CB honours the ambition and fighting spirit of the man from Bolton who founded CCM and gave 1970s motocross its thumping soundtrack
CB remembers the skilled off-road rider and founder of CCM
Alan Clews, the man behind CCM, passed away at the start of May. He was 79 years old. It was his vision and determination that created world-beating competition bikes from a small factory in Bolton, and found success in Motocross Grands Prix, British trials and road race championships, and even at the TT.
A skilled rider, Alan worked for the newsagents owned by his wife’s family and competed in trials and scrambles at the weekends. In 1970 his request to buy a works BSA motocrosser was rejected, so he built his own. With a modified B50 motor in a nickel-plated frame, the bike was immediately bought off him, so Alan created another. And that was snapped up too. With obvious demand, he founded Clews Competition Machines in 1971.
Motocross was dominated by light twostrokes in the mid-1970s, but Clews’ Bsaderived bikes proved there was life in the four-stroke thumper. In the hands of riders including John Banks, Vic Allan and Vic Eastwood, the useable grunt and highquality chassis parts of CCM’S 500, 580 and 600cc bikes embarrassed strokers from European and Japanese factories. The ’80s and ’90s brought highs and lows. Armstrong bought into the firm in the early ’80s, and two-strokes built by CCM (badged Armstrong) won British titles on tarmac and dirt. They built bikes for the military, too. Clews bought the firm back from Armstrong in ’87, but a fire hit the factory in ’91. Alan’s determination shone through and the company moved to a new site, with fresh investment, making Rotax and Suzuki-powered supermotos and trail bikes. The firm collapsed in 2004 but Clews again revived it, moving to the site of the original factory and launching a range of flat trackers and trailies.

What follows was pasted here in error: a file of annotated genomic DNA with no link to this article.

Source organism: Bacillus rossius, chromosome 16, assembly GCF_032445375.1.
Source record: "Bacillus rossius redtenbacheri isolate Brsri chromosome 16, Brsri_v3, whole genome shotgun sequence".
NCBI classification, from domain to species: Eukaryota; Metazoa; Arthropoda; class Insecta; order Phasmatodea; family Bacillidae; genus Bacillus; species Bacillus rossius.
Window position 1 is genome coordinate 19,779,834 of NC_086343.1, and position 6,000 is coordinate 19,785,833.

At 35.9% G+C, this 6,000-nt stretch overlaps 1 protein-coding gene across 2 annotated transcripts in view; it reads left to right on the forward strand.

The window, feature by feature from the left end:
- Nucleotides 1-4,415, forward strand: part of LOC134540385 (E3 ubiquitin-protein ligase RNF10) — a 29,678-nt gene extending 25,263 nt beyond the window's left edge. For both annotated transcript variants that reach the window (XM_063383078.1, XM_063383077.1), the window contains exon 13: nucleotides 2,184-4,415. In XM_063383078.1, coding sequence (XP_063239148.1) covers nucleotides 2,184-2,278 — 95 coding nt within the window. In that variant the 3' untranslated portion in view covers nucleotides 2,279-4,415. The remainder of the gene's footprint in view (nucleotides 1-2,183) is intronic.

Returning to motocross competition in 2008 using a Yamaha engine in a bonded frame, CCM then applied the tech to the GP450 adventure bike launched in 2014. This was followed by the Spitfire revealed in 2017, the sell-out success of which has seen CCM triple the size of its workforce.
Still playing an active role as he neared his 80th birthday, Alan was working on a long-stroke version of the Spitfire’s 600cc single-cylinder engine when he was taken ill. The Bolton firm, in the hands of his sons Austin and Russell and their brotherin-law Gary Harthern, has vowed to complete the project in his honour.
‘HE CREATED WORLDBEATING BIKES FROM A SMALL FACTORY’
RIGHT: Clews (left) with motocross rider and Cambridge bike dealer, Andy Lee
ABOVE: The final few bikes in a batch of 54 CCMS built for the Sultan of Oman
LEFT: Clews in action himself, 1964. He was a capable motocross and trials rider